Filed under: mobile | Tags: Apps, CTIA, Harris Interactive, healthcare, marketing, mHealth, mobile
Attention healthcare industry! Mobile healthcare solutions will be a reality sooner than you think. And we aren’t talking about just blood pressure monitoring apps, but full-blown health services.
According to a new study conducted by wireless industry association CTIA with Harris Interactive, a vast majority of the US (78%) is interested in mobile health solutions and 15 percent of the U.S. is extremely or very interested in learning more about mHealth.
The study used a combination of two online studies of U.S. adults (5,563) and physicians (115 general practitioners and 129 specialists) to gauge their interest in mHealth service options. Survey respondents felt that access to mHealth would allow for more home-based care (68%), make medical care easier to obtain (51%), and give patients more freedom and choice (51%). More highlights are below.
Read the full report here.
Filed under: Uncategorized | Tags: android, Apps, augmented reality, healthcare, iPhone, layar, mobile
With the advent of mobile augmented reality apps and developers like Layar, what was once just a pipe dream in the minds of marketers just a few months ago is now a wide open canvas for innovation. Recently, we discussed how healthcare could benefit immensely from the new augmented reality technology that was being developed for Android and the iPhone. And it looks like that day has arrived, according to a new interview Mobile Health News had with the developers of Layar about new healthcare aps being developed for their augmented reality platform. Some of the key exchanges are below.
Are there any healthcare or related Layars currently available?
In the beginning, we launched in Holland and one of our original launch partners was Zekur.nl, which is a local healthcare provider. They have a specific health insurance offering, which is only available over the Internet and it is cheap because they only contract out their healthcare services to specific providers. So you can only go to “that” chiropractor and not the other one. In order to facilitate this and give their patients insights into which provider they can go to — they built one of the first Layars with us to point people to where they can go. This company is also very young so they needed the marketing push this platform would give them. The various healthcare providers covered by their insurance are what you can find [if you toggle] their Layar. That’s one of the first healthcare use cases.
Secondly, we have a general hospital Layar in Japan that enables users to point their phone in any direction and it shows them on their camera screen the closest hospitals or emergency rooms in that direction. This is like a healthcare directory service. Also, in Japan and in Holland there is a Layar that allows users to find the nearest AED, [which is an "automated external defibrillator" -- a portable electronic device that automatically diagnoses the potentially life threatening cardiac arrhythmias of ventricular fibrillation and ventricular tachycardia in a patient, and is able to treat them through defibrillation.] These are machines in public places that people can use on people who have heart attacks.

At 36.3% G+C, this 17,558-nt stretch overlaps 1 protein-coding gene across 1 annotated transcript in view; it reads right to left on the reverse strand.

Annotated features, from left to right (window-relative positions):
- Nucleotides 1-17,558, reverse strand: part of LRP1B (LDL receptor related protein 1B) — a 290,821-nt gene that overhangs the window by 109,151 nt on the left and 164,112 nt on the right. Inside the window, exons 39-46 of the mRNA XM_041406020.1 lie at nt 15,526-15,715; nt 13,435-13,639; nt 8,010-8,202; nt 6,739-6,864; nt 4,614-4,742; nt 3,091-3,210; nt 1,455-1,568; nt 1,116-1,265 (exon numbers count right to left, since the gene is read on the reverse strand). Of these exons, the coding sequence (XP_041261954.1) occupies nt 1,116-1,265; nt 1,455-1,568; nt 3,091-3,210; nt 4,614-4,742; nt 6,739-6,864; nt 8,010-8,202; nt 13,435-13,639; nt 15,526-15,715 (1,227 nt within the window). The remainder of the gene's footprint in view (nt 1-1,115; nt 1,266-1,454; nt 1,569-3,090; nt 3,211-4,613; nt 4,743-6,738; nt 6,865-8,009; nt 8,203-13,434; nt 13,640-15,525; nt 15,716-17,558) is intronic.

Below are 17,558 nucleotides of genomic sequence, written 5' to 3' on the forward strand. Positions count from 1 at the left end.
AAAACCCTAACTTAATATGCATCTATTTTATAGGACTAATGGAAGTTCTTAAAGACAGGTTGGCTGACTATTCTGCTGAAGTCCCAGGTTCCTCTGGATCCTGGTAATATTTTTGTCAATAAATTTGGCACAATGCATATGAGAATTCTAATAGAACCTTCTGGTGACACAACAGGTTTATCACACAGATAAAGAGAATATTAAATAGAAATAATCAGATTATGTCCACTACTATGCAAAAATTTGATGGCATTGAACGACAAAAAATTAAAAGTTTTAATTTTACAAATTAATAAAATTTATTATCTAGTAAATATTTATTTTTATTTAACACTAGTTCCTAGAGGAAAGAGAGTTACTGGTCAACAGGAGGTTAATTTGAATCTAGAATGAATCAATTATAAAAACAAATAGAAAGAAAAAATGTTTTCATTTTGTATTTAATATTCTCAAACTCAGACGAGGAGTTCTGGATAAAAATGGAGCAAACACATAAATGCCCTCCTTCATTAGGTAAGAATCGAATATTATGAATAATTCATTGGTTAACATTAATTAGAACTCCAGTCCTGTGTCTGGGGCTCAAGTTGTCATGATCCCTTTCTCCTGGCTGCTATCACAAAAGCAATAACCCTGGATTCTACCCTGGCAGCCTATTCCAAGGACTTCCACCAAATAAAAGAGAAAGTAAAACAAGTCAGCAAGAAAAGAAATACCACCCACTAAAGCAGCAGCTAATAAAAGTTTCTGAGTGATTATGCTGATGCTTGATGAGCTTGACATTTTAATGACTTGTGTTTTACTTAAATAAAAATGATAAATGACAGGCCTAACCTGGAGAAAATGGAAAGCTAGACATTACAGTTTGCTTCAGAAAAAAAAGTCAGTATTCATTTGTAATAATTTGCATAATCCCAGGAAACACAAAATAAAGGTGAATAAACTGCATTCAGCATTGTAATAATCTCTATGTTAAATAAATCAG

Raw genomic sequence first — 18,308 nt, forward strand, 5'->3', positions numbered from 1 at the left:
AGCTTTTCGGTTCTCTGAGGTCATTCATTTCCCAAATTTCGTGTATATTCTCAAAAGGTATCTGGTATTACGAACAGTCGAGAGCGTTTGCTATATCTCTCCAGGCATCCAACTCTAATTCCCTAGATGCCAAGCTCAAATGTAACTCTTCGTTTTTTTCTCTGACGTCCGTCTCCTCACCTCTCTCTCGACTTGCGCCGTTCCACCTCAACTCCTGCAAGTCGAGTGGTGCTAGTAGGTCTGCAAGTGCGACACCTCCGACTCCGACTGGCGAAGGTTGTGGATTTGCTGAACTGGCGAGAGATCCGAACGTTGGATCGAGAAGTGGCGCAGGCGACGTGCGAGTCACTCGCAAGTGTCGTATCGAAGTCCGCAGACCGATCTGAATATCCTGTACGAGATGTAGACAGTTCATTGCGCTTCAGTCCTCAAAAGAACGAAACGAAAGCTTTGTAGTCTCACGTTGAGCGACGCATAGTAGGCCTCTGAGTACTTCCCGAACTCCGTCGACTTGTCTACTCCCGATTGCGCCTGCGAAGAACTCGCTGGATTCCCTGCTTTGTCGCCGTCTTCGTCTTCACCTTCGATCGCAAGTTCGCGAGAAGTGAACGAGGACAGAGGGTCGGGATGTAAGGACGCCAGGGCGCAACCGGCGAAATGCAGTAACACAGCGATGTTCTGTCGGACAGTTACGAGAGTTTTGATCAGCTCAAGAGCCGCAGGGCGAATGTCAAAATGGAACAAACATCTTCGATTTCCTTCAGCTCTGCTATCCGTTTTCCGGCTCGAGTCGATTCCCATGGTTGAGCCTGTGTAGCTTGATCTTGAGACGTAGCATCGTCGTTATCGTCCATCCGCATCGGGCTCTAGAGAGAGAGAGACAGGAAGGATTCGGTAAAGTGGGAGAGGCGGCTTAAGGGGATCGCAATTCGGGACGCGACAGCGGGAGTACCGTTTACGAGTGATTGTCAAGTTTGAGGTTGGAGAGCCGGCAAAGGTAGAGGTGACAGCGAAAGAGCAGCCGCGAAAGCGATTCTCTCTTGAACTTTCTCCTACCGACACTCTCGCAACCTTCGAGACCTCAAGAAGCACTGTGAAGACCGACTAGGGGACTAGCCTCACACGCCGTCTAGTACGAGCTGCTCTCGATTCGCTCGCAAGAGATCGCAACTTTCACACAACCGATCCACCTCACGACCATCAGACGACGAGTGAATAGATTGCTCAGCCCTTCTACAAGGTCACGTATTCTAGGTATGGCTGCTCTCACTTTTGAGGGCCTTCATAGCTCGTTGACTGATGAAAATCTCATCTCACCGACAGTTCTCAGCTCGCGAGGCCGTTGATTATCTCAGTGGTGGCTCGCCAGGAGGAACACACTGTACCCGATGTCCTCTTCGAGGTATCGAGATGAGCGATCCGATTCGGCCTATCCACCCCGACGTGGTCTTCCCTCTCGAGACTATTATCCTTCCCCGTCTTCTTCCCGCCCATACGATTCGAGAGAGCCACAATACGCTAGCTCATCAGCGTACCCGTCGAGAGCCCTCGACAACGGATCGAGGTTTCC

OK, I can see that service as being potentially useful — what’s next? Beyond just finding things through your mobile camera — how else can this platform better health or wellbeing? What other opportunities do you see?
Well, you know that I am a cancer survivor, right? So for me that is a good subject always and I know the Livestrong Foundation has a new campaign where you can make what’s called a Dedication Page. I made a Dedication Page for my wife, who was great to me and I express that through my Dedication Page. It is a great way to really capture that and to make other people aware of what people do in that circumstance. Those pages also include location information, so that could make a great Layar, where you could go to a Livestrong Dedication Layar and see, literally, how much “cancer” is all around you. I mean that in a good way — the Layar could make people aware of how much of an impact something like cancer has. Maybe as a part of that Layar you could make a donation or send flowers to someone, but really just to raise awareness and help people lend support, this Layar would be very effective. I didn’t know how much there was out there before I got sick. It’s good to put that information out there because for those who have it can know that they are not alone. I have emailed them, but I haven’t heard back yet.
Another way is for an epidemic type thing, which it may or may not be true for the H1N1, but you could use Layar to pinpoint where cases of [the H1N1 swine flue have been diagnosed], those may be areas that you might want to avoid.
One of the biggest challenges, especially in healthcare, is knowing where to go once you are in the hospital. This is more of a future application — we are not doing this yet — but say, you have an appointment with your specialist: Those are very expensive appointments so you need to make sure people know how to get there. Layar could point you to which door you should take to get you to the place you need to be in. This is not possible now, but I see it as a common use case for the future.
Read the full interview here.
Filed under: Uncategorized | Tags: Big Pharma, drugs, healthcare, Patients, pew priscriptions project, pharmaceutical rep, physicians, relationships, transparency, trust, washington post
Trust has been a big topic on this blog of late and for good reason. The pharmaceutical community has a growing divide between physicians and drug companies and unless it’s addressed, a cataclysmic event could be on the horizon. But according to a report in the Washington Post, there is an even bigger trust issue growing between patients and physicians.
The Post reported that 68 percent of respondents to a Pew Prescription Project survey supported legislation that would require public disclosure of financial relationships between physicians and industry. In fact, 78 percent believed that accepting gifts from the pharmaceutical industry influences their doctors’ prescribing habits, but only 34 percent said they would be likely to ask their doctors about potentially troubling financial ties.
Filed under: Uncategorized | Tags: android, Apps, blackberry, healthcare, iPhone, palm pre, physicians, smartphone
Now that we know the iPhone (and other smartphones) have a place in the healthcare market, you might be interested in finding out how the healthcare market is using smartphones and what could be helpful in the future.
Thankfully, the folks at Software Advice put together a piece called Smartphone Will Own the Healthcare Market, in which they surveyed 700 healthcare professionals (physicians, nurses, students) about the use of smartphones in healthcare.
Some highlights are below:
Apps currently being used on smartphone
Desired apps for use on smartphone
See all of the results here.